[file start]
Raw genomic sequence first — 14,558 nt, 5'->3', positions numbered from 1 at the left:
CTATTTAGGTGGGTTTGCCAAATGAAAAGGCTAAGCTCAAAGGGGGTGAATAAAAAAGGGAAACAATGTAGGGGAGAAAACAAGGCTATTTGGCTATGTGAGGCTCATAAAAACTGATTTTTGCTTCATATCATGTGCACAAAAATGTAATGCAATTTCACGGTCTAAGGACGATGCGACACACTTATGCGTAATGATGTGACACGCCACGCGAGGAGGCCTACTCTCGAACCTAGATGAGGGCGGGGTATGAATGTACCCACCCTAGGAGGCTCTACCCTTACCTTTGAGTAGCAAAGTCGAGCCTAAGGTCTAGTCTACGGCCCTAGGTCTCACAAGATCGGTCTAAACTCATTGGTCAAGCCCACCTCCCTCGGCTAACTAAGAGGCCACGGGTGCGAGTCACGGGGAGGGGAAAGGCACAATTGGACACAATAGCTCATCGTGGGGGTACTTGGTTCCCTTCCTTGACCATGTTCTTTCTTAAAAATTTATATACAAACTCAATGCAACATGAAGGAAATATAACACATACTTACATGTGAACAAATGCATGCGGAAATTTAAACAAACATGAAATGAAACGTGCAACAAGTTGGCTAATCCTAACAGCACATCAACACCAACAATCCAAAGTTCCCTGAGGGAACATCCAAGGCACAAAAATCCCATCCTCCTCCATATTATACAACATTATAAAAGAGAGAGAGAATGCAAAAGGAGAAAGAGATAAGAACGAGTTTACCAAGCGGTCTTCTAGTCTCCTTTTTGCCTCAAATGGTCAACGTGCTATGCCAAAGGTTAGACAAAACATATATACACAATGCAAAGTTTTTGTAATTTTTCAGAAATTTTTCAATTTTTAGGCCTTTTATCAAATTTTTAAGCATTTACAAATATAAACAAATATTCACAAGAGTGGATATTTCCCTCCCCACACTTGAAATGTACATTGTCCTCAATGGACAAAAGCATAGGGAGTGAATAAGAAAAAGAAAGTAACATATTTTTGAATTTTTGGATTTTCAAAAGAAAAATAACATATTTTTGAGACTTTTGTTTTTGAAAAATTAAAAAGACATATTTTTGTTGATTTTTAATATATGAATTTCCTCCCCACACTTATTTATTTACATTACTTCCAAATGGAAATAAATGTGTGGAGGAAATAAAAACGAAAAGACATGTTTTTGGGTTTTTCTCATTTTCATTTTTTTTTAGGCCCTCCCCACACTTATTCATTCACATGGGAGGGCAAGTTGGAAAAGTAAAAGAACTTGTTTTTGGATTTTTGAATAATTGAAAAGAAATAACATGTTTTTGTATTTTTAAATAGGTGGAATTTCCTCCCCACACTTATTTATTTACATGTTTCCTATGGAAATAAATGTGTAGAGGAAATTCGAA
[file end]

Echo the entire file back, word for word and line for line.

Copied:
Raw genomic sequence first — 14,558 nt, 5'->3', positions numbered from 1 at the left:
CTATTTAGGTGGGTTTGCCAAATGAAAAGGCTAAGCTCAAAGGGGGTGAATAAAAAAGGGAAACAATGTAGGGGAGAAAACAAGGCTATTTGGCTATGTGAGGCTCATAAAAACTGATTTTTGCTTCATATCATGTGCACAAAAATGTAATGCAATTTCACGGTCTAAGGACGATGCGACACACTTATGCGTAATGATGTGACACGCCACGCGAGGAGGCCTACTCTCGAACCTAGATGAGGGCGGGGTATGAATGTACCCACCCTAGGAGGCTCTACCCTTACCTTTGAGTAGCAAAGTCGAGCCTAAGGTCTAGTCTACGGCCCTAGGTCTCACAAGATCGGTCTAAACTCATTGGTCAAGCCCACCTCCCTCGGCTAACTAAGAGGCCACGGGTGCGAGTCACGGGGAGGGGAAAGGCACAATTGGACACAATAGCTCATCGTGGGGGTACTTGGTTCCCTTCCTTGACCATGTTCTTTCTTAAAAATTTATATACAAACTCAATGCAACATGAAGGAAATATAACACATACTTACATGTGAACAAATGCATGCGGAAATTTAAACAAACATGAAATGAAACGTGCAACAAGTTGGCTAATCCTAACAGCACATCAACACCAACAATCCAAAGTTCCCTGAGGGAACATCCAAGGCACAAAAATCCCATCCTCCTCCATATTATACAACATTATAAAAGAGAGAGAGAATGCAAAAGGAGAAAGAGATAAGAACGAGTTTACCAAGCGGTCTTCTAGTCTCCTTTTTGCCTCAAATGGTCAACGTGCTATGCCAAAGGTTAGACAAAACATATATACACAATGCAAAGTTTTTGTAATTTTTCAGAAATTTTTCAATTTTTAGGCCTTTTATCAAATTTTTAAGCATTTACAAATATAAACAAATATTCACAAGAGTGGATATTTCCCTCCCCACACTTGAAATGTACATTGTCCTCAATGGACAAAAGCATAGGGAGTGAATAAGAAAAAGAAAGTAACATATTTTTGAATTTTTGGATTTTCAAAAGAAAAATAACATATTTTTGAGACTTTTGTTTTTGAAAAATTAAAAAGACATATTTTTGTTGATTTTTAATATATGAATTTCCTCCCCACACTTATTTATTTACATTACTTCCAAATGGAAATAAATGTGTGGAGGAAATAAAAACGAAAAGACATGTTTTTGGGTTTTTCTCATTTTCATTTTTTTTTAGGCCCTCCCCACACTTATTCATTCACATGGGAGGGCAAGTTGGAAAAGTAAAAGAACTTGTTTTTGGATTTTTGAATAATTGAAAAGAAATAACATGTTTTTGTATTTTTAAATAGGTGGAATTTCCTCCCCACACTTATTTATTTACATGTTTCCTATGGAAATAAATGTGTAGAGGAAATTCGAA